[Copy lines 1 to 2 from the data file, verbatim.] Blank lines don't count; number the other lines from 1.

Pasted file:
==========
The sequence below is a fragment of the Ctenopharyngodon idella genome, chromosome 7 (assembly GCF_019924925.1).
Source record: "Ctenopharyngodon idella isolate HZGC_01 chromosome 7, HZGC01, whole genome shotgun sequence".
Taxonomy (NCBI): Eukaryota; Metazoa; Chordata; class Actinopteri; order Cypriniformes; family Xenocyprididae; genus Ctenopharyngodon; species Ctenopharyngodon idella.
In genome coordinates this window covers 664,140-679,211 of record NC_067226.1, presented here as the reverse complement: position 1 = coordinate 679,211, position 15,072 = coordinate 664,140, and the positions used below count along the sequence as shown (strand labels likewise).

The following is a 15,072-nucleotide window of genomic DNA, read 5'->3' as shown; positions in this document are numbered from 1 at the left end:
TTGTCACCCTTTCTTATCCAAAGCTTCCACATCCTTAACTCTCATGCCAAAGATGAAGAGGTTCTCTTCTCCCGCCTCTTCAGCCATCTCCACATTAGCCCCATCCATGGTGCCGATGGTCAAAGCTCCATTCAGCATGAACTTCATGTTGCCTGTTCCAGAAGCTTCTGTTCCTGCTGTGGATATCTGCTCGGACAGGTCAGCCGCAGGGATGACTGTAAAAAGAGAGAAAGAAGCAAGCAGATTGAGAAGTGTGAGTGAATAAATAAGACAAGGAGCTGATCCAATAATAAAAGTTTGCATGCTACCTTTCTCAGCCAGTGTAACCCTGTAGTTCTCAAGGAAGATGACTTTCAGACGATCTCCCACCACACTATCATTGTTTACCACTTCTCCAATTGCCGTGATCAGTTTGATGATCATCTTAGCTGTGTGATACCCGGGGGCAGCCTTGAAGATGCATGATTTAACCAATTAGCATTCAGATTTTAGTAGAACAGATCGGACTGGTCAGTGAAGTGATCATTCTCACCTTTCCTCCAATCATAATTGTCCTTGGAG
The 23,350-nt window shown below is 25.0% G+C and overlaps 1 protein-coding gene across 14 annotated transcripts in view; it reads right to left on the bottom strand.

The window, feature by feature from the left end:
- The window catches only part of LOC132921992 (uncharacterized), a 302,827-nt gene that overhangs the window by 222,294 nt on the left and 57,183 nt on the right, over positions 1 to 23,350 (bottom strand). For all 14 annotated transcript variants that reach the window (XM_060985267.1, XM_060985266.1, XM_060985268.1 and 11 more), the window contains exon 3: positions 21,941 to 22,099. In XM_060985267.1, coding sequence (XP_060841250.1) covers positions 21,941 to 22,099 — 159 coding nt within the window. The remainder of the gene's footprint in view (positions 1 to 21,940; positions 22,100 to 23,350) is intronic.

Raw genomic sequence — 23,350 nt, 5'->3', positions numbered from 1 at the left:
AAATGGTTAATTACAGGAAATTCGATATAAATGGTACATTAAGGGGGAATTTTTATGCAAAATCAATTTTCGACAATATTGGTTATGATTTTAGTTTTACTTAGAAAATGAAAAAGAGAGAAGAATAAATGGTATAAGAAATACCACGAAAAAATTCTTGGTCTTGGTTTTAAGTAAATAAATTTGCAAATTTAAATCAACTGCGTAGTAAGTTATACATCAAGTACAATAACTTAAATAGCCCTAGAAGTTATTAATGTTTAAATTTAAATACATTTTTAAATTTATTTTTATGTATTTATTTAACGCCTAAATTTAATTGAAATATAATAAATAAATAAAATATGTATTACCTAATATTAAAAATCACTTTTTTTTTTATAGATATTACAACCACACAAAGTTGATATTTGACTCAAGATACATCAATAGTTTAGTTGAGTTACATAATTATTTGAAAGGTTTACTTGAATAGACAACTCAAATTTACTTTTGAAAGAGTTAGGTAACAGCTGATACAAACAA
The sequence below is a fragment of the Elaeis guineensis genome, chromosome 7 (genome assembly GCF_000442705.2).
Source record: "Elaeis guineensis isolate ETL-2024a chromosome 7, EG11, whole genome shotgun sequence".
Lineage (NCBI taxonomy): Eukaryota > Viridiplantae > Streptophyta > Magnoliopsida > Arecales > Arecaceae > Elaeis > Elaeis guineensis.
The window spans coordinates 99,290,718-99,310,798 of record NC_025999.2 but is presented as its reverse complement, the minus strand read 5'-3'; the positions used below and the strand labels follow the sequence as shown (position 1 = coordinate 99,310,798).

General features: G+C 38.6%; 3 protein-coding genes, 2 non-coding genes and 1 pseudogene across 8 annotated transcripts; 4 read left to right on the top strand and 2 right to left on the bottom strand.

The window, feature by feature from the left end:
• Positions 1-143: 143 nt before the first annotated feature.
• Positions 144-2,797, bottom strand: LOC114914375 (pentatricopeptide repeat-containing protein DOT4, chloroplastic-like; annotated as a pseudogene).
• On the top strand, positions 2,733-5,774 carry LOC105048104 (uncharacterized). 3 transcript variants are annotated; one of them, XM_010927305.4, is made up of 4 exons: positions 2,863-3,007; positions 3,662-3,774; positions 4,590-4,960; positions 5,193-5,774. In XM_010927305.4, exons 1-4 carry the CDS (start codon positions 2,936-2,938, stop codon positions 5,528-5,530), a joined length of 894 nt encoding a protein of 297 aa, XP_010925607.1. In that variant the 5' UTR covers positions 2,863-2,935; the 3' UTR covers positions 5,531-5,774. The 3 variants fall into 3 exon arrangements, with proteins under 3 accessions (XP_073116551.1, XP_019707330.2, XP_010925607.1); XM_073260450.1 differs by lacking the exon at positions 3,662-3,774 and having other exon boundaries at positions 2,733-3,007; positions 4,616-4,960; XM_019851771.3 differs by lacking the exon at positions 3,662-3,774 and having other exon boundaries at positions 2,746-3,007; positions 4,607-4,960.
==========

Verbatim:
The sequence below is a fragment of the Ctenopharyngodon idella genome, chromosome 7 (assembly GCF_019924925.1).
Source record: "Ctenopharyngodon idella isolate HZGC_01 chromosome 7, HZGC01, whole genome shotgun sequence".